It is Mothers’ Day here in the UK and a time to celebrate the unconditional love that mothers have for their children and acknowledge the sacrifices that they inevitably have had to make for them. We know of two mothers in the meadows so far this year. In this photo from last week, a badger moves her cub between burrows:
The other mother is the One-eyed Vixen, with her blind left eye, who has returned to her former svelte self – there will now be a litter of cubs safely tucked away somewhere. Foxes often utilise unused badger setts and there are certainly plenty of those on the cliffs:
Her mate is a very fine fellow indeed with a distinctive dip at the end of his tail:
Here he is bringing another rabbit in to feed his family this week..
…and one more as well:
This is him yet again, out and about during the day, with a pair of magpies keeping him under close observation:
It is perhaps a case of keeping your friends close, but your enemies closer. The fox is in the magpies’ personal space and they are watching his every move.
Here, the magpies are with him again, but this time they are hoping for an opportunity to get at the nightly peanuts. I deliberately wait until it is heavy dusk before putting these out so that I do not feed magpies, but even so it looks like I was too early ..
..although if I go later, I keep the foxes hanging about and they have better things that they should be doing:
Every evening I attempt to get the balance right.
There is a camera looking at a new badger hole in the meadows. We have noticed before that rats often utilise badger tunnels and this week they have been seen in and around the entrance of this new one:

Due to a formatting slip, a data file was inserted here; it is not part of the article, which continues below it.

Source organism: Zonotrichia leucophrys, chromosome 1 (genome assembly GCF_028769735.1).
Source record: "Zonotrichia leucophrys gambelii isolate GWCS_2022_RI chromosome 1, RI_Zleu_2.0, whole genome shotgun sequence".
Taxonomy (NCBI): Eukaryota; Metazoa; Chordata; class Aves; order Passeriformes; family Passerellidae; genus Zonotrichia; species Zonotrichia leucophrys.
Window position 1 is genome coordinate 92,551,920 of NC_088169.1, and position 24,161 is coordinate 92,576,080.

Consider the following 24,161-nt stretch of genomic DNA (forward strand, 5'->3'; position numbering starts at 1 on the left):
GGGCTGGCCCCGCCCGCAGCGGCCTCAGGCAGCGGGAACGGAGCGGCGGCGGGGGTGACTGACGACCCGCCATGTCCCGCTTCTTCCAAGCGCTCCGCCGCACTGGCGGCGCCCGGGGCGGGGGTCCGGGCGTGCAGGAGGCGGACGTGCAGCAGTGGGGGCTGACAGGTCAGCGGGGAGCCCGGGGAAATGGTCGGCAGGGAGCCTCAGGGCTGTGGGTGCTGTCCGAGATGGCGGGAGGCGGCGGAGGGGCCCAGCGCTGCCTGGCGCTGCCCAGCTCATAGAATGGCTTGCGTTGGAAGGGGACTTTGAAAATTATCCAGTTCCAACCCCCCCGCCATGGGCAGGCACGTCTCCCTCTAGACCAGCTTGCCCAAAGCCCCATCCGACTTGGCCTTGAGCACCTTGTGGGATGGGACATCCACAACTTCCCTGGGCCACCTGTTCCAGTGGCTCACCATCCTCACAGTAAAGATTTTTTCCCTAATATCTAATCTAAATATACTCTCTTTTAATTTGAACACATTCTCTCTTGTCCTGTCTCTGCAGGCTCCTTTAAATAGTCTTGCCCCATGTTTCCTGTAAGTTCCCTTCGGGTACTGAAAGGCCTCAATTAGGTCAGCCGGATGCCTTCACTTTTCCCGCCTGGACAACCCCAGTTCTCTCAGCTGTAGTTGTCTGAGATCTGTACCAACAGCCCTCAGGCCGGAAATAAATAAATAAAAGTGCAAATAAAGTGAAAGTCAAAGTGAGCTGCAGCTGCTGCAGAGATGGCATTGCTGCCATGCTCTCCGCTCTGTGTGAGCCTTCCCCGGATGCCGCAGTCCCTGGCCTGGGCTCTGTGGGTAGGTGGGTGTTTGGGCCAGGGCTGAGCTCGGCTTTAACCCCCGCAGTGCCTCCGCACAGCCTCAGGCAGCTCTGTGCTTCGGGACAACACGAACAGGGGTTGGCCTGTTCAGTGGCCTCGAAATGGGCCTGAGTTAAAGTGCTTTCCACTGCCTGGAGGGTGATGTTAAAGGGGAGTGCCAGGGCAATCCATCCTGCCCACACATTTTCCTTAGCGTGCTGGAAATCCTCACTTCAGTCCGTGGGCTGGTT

The camera has also been taking photos of Peacock butterflies basking on the bare soil of the diggings which will be at a much higher temperature than the surrounding vegetated ground:
In fact, we decided to measure this temperature difference with an infrared thermometer:
The result was really quite amazing – the grass was 16° C but the bare soil was 28° C.
Under a reptile sampling square it was even hotter at 31° C. This week lizards have emerged from hibernation and are to be found warming up in this heat:
Slow worms hibernate in holes under the ground and the entrance to one of these tunnels is very obvious here:
So fond have we become of Herring Gulls these days that we now find ourselves admiring other gulls when we are out and about. This pair, with the larger male in the background, was down on the beach and they both look so very similar to Chuckles and the colour-ringed X9LT that we see in the meadows. If it wasn’t for the lack of that orange ring, I’d have thought it was them.
This next gull is being seen in the meadows at the moment. Herring Gulls are long-lived birds and take four years to fully develop their adult plumage and start to breed. I think this must be a bird born in 2020, the grey in its wings now starting to replace the mottled brown feathers of a juvenile gull:
Before the storms of a month or so ago, there was quite a flock of Yellowhammer building up. Sadly, numbers now seem to have dropped but it is lovely to hear them belting out their distinctive song from the hedgerows these days.